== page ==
Take the 2-minute tour ×
Stack Overflow is a question and answer site for professional and enthusiast programmers. It's 100% free, no registration required.

When I run this (2.7.3) I get this output:

'Slotted1' object has no attribute 'c'
attribute c added to <class '__main__.Slotted2'>

I don't understand the difference in behavior between Slotted1 and Slotted2. Can anyone explain?

from ctypes import *

class BracedStructure(Structure):
    def __init__(self, **args):
        super(BracedStructure,self).__init__(**args) 

class Slotted1(Structure):
    __slots__ = ['a','b']
    _fields_ = [('a',c_int8),('b',c_int8)]  
    def __init__(self, **args):
        super(Slotted1,self).__init__(**args)
    def attemptToAddField(self):
        self.c = '?'
        print 'attribute c added to %s' % self.__class__

class Slotted2(BracedStructure):
    __slots__ = ['a','b']
    _fields_ = [('a',c_int8),('b',c_int8)]  
    def __init__(self, **args):
        super(Slotted2,self).__init__(**args)
    def attemptToAddField(self):
        self.c = '?'
        print 'attribute c added to %s' % self.__class__

if '__main__' == __name__:
    s1 = Slotted1(a=1,b=2)
    try:
        s1.attemptToAddField()
    except AttributeError as e:
        print e

    s2 = Slotted2(a=1,b=2)
    try:
        s2.attemptToAddField()
    except AttributeError as e:
        print e
share|improve this question
    
Where is the behavior of _fields_ defined? I assume it's a ctypes thing? –  bukzor Aug 5 '12 at 18:00
    
Nope, it's a Structure thing. –  phunctor Aug 5 '12 at 20:04
    
That doesn't really answer the question. Where is the behavior of Structure._fields_ defined? –  bukzor Aug 6 '12 at 3:44
    
You want to set __slots__ as empty-list on BracedStructure, or more likely, don't set slots anywhere. __slots__ should be considered an implementation detail and a micro-optimization. Only use it if you have a need for extreme speed / memory efficiency, and can demonstrate a benefit from using __slots__. –  bukzor Aug 6 '12 at 3:47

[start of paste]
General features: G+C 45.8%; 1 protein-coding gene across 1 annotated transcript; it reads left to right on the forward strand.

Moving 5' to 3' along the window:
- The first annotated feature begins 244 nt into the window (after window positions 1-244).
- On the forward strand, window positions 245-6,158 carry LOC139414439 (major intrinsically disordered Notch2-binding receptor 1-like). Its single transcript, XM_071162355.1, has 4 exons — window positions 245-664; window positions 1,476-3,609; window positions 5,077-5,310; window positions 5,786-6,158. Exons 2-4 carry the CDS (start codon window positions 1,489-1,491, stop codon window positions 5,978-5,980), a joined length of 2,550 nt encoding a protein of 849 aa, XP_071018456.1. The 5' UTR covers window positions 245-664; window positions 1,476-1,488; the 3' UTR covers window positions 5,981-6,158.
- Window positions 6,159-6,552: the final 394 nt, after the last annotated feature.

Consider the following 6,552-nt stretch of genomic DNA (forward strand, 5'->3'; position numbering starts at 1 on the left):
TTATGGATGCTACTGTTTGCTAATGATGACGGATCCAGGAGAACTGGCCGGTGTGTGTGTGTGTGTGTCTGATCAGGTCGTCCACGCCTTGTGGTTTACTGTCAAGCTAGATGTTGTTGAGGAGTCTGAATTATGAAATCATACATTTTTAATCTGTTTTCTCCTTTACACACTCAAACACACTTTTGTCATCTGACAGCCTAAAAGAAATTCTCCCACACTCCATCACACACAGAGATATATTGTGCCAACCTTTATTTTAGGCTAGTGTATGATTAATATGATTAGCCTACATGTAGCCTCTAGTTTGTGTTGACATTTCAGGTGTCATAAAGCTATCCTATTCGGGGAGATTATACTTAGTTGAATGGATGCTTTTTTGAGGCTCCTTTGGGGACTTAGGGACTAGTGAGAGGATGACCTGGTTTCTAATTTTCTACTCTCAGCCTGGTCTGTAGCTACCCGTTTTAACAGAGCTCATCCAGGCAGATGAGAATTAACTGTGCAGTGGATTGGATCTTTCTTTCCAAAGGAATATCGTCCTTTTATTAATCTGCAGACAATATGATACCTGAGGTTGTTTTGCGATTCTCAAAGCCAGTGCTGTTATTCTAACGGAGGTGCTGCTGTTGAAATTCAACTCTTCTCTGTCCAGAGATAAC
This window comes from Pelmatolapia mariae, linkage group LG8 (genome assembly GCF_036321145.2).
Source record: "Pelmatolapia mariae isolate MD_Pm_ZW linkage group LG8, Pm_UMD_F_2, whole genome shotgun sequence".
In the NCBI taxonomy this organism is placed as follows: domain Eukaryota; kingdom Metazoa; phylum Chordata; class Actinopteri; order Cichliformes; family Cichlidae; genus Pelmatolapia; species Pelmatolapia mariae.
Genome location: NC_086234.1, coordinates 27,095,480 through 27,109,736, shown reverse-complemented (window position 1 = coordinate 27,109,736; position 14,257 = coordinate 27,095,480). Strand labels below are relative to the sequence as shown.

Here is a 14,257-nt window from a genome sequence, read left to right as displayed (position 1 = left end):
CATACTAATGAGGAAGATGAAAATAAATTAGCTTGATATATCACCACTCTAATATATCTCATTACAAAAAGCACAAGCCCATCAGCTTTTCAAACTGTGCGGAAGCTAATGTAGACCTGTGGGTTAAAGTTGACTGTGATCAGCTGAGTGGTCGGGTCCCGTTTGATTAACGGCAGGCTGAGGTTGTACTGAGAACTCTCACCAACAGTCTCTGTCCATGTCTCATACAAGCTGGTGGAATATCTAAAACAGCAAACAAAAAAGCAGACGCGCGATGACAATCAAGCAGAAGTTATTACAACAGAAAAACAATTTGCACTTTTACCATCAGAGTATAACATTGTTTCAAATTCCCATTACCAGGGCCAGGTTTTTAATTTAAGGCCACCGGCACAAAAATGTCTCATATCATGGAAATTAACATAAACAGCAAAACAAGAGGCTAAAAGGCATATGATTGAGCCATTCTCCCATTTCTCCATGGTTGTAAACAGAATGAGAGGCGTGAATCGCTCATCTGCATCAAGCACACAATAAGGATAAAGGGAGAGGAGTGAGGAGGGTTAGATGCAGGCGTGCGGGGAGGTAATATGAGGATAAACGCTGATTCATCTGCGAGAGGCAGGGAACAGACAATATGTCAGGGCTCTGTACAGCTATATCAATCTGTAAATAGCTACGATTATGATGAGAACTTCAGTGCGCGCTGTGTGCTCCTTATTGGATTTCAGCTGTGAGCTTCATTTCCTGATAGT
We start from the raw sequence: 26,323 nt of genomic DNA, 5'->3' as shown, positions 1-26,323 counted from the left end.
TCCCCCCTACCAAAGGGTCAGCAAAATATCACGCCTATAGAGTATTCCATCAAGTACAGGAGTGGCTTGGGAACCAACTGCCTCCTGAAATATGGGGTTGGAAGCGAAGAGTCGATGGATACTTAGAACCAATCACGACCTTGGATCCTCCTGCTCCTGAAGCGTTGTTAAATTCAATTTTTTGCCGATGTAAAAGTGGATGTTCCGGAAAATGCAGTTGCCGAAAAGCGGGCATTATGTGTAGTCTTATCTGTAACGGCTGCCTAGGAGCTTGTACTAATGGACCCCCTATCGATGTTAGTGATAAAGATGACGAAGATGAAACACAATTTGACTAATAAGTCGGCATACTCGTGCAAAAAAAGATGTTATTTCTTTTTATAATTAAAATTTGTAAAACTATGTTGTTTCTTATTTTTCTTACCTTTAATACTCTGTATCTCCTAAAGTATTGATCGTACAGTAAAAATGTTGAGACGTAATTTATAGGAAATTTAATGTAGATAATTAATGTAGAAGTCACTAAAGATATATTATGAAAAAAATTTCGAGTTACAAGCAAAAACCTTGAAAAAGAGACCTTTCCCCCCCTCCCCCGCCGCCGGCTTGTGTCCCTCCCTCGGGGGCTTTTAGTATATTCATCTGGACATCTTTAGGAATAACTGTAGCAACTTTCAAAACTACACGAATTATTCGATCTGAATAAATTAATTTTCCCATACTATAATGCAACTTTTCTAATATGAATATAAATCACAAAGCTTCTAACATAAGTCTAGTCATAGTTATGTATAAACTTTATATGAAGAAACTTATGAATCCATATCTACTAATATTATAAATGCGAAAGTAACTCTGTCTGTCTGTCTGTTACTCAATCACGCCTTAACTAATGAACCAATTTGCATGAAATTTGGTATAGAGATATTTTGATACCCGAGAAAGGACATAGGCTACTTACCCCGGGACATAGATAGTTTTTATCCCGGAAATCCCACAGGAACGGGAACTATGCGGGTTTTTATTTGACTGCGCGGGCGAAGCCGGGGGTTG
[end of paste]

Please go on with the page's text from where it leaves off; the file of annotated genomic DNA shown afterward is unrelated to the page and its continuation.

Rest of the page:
slots is used to unduckify BracedStructure subclass instances. There's lots of communications infrastructure that won't know what to do with dynamic attributes. So it's rules enforcement rather than micro optimization. Apart from that, yep. –  phunctor Aug 24 '12 at 14:26

2 Answers 2

Check this out: http://docs.python.org/reference/datamodel.html#slots

When inheriting from a class without __slots__, the __dict__ attribute of that class will always be accessible, so a __slots__ definition in the subclass is meaningless.

It so happens that BracedStructure has no __slots__, so it overrules __slots__ declaration in Slotted2.

share|improve this answer
    
Oh wow. That's exactly at the right abstraction level for me to get it. But Ima read the reference datamodel too, I think that's the document I've been looking for. –  phunctor Aug 5 '12 at 20:05

That's because Slotted2 inherited the __dict__ attribute from BracedStructure. So it will accept new arguments regardless of __slots__

share|improve this answer

Your Answer

 
discard

By posting your answer, you agree to the privacy policy and terms of service.

Not the answer you're looking for? Browse other questions tagged or ask your own question.